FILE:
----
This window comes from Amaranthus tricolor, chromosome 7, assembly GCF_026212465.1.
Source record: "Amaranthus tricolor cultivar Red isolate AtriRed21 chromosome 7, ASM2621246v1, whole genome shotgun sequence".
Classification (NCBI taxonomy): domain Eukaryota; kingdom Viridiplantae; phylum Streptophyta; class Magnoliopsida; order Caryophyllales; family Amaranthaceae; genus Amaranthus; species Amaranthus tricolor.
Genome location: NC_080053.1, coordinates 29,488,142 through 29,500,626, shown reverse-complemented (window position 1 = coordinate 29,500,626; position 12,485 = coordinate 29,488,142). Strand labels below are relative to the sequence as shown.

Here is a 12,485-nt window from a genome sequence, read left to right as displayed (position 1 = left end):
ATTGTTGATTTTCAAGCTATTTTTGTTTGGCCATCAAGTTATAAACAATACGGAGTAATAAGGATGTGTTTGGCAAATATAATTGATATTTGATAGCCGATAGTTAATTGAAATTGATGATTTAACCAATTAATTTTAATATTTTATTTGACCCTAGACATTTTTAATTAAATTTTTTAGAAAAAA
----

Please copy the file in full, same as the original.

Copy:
This window comes from Amaranthus tricolor, chromosome 7, assembly GCF_026212465.1.
Source record: "Amaranthus tricolor cultivar Red isolate AtriRed21 chromosome 7, ASM2621246v1, whole genome shotgun sequence".
Classification (NCBI taxonomy): domain Eukaryota; kingdom Viridiplantae; phylum Streptophyta; class Magnoliopsida; order Caryophyllales; family Amaranthaceae; genus Amaranthus; species Amaranthus tricolor.
Genome location: NC_080053.1, coordinates 29,488,142 through 29,500,626, shown reverse-complemented (window position 1 = coordinate 29,500,626; position 12,485 = coordinate 29,488,142). Strand labels below are relative to the sequence as shown.

Here is a 12,485-nt window from a genome sequence, read left to right as displayed (position 1 = left end):
ATTGTTGATTTTCAAGCTATTTTTGTTTGGCCATCAAGTTATAAACAATACGGAGTAATAAGGATGTGTTTGGCAAATATAATTGATATTTGATAGCCGATAGTTAATTGAAATTGATGATTTAACCAATTAATTTTAATATTTTATTTGACCCTAGACATTTTTAATTAAATTTTTTAGAAAAAA